troduced partition function zeros analysis and the measurement of the fractal dimension
of energy landscapes as tools for characterizing transitions in biomolecules [22, 23]. We
also investigate how the distribution of low-energy states depends on the solvent model
and how it differs from the gas phase model. Our aim is to study systematically the
accuracy of the model, and explore potential avenues for their improvement. Separating
the effects of intramolecular and hydration interactions, such research allows one also to
study the extend that folding is determined by intrinsic properties of the protein [24].
      Since generalized-ensemble algorithms allow one to monitor changes in the free
energy landscape, they are excellent tools for research of structural transitions in proteins.
An example of these investigations into the folding mechanism is our study of the 49-
residue C-terminal fragment CFr of the artificially designed Top7. Our lowest-energy
structure with an α-helix packed against a three-stranded anti-parallel β-sheet has a
rmsd of only 1.7 ˚ [17] to the experimentally determined structure (PDB-code 2GJH).
      Proteins such as CFr with end-to-end sheets are particularly challenging. The N-
terminal β-strand is synthesized early on, but it cannot bind to the C-terminus before
the chain is fully synthesized. During this time there is a danger that the β-strand at the
N-terminus interacts with nearby molecules leading to potentially harmful aggregates of
incompletely folded proteins. Our simulation [17, 25] indicate that this risk of misfolding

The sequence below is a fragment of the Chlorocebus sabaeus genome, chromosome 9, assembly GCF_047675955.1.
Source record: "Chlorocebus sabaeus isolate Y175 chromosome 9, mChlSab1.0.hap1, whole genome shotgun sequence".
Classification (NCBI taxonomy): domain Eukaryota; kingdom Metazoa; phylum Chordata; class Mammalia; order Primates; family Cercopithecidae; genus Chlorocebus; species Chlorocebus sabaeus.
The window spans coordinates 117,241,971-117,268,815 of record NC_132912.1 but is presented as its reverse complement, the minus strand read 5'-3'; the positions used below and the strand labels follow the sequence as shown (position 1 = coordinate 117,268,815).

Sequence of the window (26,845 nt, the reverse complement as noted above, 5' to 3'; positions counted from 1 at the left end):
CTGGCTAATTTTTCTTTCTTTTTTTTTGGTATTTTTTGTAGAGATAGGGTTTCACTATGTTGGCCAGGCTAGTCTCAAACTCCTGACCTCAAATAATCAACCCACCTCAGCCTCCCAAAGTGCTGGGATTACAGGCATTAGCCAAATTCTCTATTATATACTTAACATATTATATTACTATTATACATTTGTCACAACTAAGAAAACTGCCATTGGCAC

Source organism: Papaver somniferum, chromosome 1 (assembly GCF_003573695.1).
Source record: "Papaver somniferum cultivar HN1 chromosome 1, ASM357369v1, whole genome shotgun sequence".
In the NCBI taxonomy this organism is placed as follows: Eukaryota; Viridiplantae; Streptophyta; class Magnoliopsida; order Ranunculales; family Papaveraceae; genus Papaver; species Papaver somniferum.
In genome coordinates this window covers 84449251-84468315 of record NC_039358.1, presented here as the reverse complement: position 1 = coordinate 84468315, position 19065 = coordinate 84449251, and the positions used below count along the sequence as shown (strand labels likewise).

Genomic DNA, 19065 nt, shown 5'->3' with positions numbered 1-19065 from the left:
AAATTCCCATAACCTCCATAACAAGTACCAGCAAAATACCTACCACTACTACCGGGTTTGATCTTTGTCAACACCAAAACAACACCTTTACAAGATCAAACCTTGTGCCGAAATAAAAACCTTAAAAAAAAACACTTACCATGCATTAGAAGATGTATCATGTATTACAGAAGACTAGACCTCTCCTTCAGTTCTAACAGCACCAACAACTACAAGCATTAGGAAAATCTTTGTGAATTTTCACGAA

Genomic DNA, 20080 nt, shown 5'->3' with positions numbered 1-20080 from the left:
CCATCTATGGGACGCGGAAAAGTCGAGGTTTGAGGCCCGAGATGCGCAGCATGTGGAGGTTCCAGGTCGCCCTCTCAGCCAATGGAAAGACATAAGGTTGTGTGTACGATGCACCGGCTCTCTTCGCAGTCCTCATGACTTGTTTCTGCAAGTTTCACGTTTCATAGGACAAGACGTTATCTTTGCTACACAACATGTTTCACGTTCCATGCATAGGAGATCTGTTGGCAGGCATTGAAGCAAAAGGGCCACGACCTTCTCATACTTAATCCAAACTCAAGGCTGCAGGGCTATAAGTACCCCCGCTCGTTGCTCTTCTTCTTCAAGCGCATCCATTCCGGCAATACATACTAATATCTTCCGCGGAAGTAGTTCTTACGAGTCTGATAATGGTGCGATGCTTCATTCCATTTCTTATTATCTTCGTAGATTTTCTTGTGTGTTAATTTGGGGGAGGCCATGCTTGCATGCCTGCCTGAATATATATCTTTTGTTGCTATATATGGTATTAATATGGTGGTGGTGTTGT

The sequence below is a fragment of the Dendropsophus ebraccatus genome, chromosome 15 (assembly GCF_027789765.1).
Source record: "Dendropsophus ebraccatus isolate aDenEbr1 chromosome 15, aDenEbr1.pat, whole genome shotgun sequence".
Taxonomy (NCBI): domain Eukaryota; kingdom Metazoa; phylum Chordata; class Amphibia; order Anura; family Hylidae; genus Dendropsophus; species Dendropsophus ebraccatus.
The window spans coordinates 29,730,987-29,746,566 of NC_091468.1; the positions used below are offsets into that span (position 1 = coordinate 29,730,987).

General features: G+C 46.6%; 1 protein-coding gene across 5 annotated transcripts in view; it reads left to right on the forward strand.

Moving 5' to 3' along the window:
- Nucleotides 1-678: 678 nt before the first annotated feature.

and aggregation is avoided by caching the N-terminal residues during much of the folding
process into the neighboring helix, residues Lys 13 through Gly 31. preventing in this

way premature formation of contacts with other molecules. Only after formation and
proper arrangement of the β-hairpin (Tyr 32 - Leu 50), dissolves the non-native exten-
sion of the helix, and the N-terminal residues attach to the hairpin as the third strand
of a β-sheet, completing the native structure. Thus the caching mechanism, utilizing the
“chameleonicity” of the N-terminal residues, acts both as a facilitator of folding and in-
hibitor of aggregation. We probe now whether this mechanism exists also in proteins with
similar fold such as ferredoxins and ferredoxing-like proteins. These molecules are not
only involved in hydrogen-production in anaerobic bacteria and heavy-metal detoxifica-
tion of bacteria, but also connected to copper-deficiency and related diseases in humans.
      Finally, my group is also interested in protein-protein interactions and such between